Hacked Power Utility Controls Overwhelmed

Everyone is talking about the connected world, Internet of Things, Smart-metering, and Smart-buildings. The ironic part is we have totally failed to use proper safeguards to prevent theft, hacking – resulting in a dumb- grid, dumb-building and dumb-connected world.

Unauthorized Access

In May of 2014, The Department of Homeland Security confirmed a “sophisticated threat actor” (i.e. hacker) gained unauthorized access to a power utility’s control network (the computers that help operate the electrical grid and power plants). They did this simply by trying lots of different password combinations – one of the oldest tricks in the book.

The power control system software was connected to a desktop PC, which was connected to the Web. Apparently the passwords were not very complex and there were no other protections in place. These other protections might have included:

  • Denial of access after “x” number of attempts
  • Tracking software that alerts System Administrators to the attacks
  • A firewall
  • isolation techniques, such as tiered levels of access to critical systems

The government agency Industrial Control Systems – Cyber Emergency Response Team (ICS-CERT) found that this was not the first incursion, including another control system with SCADA controlled mechanical devices (no detail provided). Fortunately the intruders did not do anything once they gained access.

According to ICS-CERT, 53% of all industrial control security incidents were energy-sector related (Oct 2012 through May 2013.)

Brute-force hacking attacks are not the only type of cyber threat to guard against. Threats can be delivered on thumb-drives plugged into laptops and desktop PCs, or in malware hidden inside software or attached to emails.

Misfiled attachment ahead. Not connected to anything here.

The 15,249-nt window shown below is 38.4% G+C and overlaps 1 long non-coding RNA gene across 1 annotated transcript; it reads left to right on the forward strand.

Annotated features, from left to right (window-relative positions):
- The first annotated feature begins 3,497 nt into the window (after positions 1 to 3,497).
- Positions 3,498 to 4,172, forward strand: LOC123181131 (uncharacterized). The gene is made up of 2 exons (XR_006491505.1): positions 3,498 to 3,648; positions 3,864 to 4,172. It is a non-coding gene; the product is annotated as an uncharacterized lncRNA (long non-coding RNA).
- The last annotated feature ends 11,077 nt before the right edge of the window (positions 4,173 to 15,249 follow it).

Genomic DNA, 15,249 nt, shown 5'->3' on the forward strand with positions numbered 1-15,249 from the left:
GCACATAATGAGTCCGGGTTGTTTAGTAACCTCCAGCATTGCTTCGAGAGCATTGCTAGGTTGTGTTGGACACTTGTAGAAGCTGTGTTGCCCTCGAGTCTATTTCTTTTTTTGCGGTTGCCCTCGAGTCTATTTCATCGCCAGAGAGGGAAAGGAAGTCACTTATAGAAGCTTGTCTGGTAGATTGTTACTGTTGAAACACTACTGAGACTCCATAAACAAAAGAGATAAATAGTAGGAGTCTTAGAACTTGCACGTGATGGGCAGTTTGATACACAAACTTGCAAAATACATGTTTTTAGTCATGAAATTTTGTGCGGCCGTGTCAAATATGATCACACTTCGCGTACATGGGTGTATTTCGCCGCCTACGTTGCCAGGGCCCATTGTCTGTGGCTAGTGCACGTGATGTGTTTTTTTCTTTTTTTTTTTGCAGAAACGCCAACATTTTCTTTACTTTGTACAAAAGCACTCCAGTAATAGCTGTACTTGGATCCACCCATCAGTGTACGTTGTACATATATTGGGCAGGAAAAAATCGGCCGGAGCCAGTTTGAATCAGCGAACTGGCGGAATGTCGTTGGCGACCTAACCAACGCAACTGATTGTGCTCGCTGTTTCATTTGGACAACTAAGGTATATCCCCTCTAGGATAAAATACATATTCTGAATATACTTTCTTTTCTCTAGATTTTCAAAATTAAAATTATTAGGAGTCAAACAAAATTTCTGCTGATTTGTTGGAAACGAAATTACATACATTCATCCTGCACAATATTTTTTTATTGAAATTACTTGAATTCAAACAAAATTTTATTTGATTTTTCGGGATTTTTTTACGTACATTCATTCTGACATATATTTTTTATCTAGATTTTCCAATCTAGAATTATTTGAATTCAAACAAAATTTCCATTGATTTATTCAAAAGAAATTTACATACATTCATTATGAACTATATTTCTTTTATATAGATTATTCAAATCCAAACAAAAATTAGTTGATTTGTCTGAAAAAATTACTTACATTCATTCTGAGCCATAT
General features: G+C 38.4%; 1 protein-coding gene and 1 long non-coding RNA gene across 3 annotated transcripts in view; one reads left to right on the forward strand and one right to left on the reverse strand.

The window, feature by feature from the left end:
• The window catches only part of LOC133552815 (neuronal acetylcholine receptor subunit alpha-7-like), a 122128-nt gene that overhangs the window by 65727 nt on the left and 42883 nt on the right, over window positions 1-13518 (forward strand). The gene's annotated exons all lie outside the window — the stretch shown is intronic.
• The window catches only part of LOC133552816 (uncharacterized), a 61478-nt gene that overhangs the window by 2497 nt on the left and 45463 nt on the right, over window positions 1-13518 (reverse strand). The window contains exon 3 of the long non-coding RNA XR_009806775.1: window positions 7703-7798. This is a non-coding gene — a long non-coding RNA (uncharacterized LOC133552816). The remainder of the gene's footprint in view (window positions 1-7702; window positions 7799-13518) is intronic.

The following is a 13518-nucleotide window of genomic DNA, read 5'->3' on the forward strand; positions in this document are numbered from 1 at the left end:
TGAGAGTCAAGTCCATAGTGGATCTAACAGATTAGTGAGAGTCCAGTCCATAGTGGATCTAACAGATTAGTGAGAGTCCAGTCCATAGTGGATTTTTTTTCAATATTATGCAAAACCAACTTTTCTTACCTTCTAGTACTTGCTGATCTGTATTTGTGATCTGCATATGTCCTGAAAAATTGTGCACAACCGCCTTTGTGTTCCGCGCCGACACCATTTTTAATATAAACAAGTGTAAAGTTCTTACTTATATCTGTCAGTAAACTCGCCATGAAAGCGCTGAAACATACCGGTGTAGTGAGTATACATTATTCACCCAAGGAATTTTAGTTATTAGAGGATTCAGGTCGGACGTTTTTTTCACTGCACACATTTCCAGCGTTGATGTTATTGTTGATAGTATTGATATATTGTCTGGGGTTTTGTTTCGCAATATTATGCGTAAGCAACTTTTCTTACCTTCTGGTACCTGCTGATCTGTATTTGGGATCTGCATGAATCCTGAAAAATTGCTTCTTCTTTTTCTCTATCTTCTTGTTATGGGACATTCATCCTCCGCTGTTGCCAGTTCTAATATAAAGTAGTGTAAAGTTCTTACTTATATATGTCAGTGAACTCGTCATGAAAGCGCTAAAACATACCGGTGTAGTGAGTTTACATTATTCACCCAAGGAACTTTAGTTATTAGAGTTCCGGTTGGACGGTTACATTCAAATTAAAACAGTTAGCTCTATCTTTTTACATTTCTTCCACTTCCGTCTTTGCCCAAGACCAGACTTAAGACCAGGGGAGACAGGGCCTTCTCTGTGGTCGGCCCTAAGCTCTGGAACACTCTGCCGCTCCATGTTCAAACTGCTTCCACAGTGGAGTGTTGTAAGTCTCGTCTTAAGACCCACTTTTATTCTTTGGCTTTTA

In 2013, there were an estimated 40 to 50 million connected, addressable devices discovered on the Internet through the SHODAN search engine. Of these the researchers found that 45% had poor security protocols, used the factory default settings or could be easily by-passed as they had out of date firmware or software. These devices include many commonly used in industrial automation systems, Temperature and ventilation controls and safety devices, such as:

  • Remotely Managed Server Platforms:
  • Intelligent Platform Management Interface (IPMI) protocol Baseboard Management Controllers (BMC)
  • Programmable logic controllers (PLCs)
  • Remote terminal units (RTUs)
  • Temp & Humidity, Light, Motion sensors
  • SCADA human machine interface (HMI) servers
  • Certain medical devices
  • Traffic management systems
  • Automotive control systems
  • Traffic light control systems
  • HVAC systems
  • CCTV and webcams
  • Serial port servers
  • Data radios

Given that manufacturing and power utilities are not going to give up the benefits of “big data”, security then needs to be managed like a core business operation. Utilities like Alliant Energy and Pepco are re-organizing their corporate structures to bring cyber-security to the forefront.

Action Steps:

Check out the link below to ICS-CERT, consider sending someone to the training or at least signing up for their alerts and advisories.

Source:

http://www.darkreading.com/vulnerabilities—threats/project-shine-illuminates-sad-state-of-scada-ics-security-on-the-net/d/d-id/1140691

http://www.darkreading.com/new-gaping-security-holes-found-exposing-servers/d/d-id/1140063

https://ics-cert.us-cert.gov

Do you have personal experience with any security breach?

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